The time is here: you decided you will buy a home. Congratulations!
But soon after you get motivated to do, conscience kicks in and makes you ask yourself: how much income do I need to buy a house?
Well, it will depend first on the location of which this house is located and also on the type of house you want to buy, obviously.
If you don’t know that yet, and that decision is contingent to the available income you have, here are some informational points for you to understand how much income you need to buy a house:
You have two options when buying a home. The easiest one is when you can take the whole amount out of your own pockets at once. All you need to do is find out how much is the asking price of the home you want to buy and see if it won’t hurt your savings. This is not for everybody, of course. Considering that in 2017, the average home price in America was $398,900; you’d have to have a lot of dough to do that without suffering a huge hit on your finances, right?
The second option is the most common: through a mortgage loan in which a lender buys the house at once, and let’s you live in there while you pay monthly until that value meets whatever the value you both set in the bilateral contract of your mortgage. It is here where calculations start to kick in because it’s not so much your decision, but the mortgagee’s. So it’s important to have some of the guidelines behind their calculations to figure out not only how much income you need to buy a house but other aspects as well.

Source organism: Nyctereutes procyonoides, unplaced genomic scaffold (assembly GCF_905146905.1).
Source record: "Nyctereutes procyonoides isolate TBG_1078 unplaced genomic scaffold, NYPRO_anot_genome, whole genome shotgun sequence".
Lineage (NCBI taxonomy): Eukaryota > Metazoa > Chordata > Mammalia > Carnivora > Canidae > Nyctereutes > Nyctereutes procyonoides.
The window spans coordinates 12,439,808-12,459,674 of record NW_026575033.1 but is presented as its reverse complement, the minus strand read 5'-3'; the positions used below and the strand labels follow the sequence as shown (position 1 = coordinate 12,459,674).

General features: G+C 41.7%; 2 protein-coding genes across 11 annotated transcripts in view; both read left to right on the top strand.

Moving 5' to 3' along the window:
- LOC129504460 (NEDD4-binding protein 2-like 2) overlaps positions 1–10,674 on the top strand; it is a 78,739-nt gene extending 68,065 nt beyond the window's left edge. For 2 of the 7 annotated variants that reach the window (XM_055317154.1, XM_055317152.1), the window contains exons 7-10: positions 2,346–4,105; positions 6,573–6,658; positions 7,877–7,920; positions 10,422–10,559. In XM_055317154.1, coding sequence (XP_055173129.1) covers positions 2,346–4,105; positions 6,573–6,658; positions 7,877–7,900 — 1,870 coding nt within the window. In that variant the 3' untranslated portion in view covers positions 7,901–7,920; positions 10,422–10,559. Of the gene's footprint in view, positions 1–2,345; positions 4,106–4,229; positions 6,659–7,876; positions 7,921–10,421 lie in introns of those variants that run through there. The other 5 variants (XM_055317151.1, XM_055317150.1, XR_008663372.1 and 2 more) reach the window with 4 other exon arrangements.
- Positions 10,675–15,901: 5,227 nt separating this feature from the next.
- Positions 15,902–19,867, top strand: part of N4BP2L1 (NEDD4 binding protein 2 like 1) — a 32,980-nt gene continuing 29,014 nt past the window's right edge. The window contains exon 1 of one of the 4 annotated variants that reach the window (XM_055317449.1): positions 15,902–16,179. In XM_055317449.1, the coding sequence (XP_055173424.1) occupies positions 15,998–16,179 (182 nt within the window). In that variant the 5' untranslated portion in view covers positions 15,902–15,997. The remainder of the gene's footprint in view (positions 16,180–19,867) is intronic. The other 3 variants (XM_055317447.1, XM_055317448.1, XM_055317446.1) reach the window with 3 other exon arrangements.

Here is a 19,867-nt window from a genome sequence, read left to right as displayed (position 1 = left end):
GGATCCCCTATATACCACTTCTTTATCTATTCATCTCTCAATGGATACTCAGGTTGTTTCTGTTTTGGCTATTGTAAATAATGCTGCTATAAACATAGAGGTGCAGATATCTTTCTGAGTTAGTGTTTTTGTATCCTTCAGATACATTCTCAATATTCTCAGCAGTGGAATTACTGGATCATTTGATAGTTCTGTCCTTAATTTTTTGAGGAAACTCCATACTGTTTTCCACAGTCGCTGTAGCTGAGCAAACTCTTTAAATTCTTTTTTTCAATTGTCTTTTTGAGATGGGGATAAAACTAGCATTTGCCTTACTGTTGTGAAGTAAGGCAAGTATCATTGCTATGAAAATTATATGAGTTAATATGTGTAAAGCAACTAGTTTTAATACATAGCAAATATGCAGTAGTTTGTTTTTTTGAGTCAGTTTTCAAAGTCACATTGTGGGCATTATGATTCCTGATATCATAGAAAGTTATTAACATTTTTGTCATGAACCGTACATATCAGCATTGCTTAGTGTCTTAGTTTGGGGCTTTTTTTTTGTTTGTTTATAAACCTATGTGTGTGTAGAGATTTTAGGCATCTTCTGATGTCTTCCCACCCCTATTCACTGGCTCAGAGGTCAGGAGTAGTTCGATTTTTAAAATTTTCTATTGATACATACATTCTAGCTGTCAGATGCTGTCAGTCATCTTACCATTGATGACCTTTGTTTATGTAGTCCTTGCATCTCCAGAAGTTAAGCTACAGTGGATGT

Mortgage companies use ratios to analyze your mortgage payment. The housing payment ratio (or front ratio) used in this calculation is 30%. The housing expense, or front ratio, compares your total mortgage payment to your monthly income. So the total debt expense ratio (or back ratio) is 36%. This total debt expense, or back ratio, compares your total monthly obligations including your total mortgage payment to your monthly income.
Do you know what is a credit score and how does it impact real estate? A solid credit history is of the utmost importance. If yours is weak, lenders might be wary even if your income is solid.
And you can’t forget that once you go the mortgage way, there will be a down payment, so you need to account for 3.5 to 20% of the total value of the home and add to all the calculations done to assert the ideal income to buy the specific house you want.
So, as you can see, there are no systematic formulas to answer the question of how much income one needs to buy a house. Each lender will weigh the several factors differently and propose a different strategy to cover their risk. That’s why it’s important having a real estate agent by your side to advise you of the best safest paths to success in the housing process.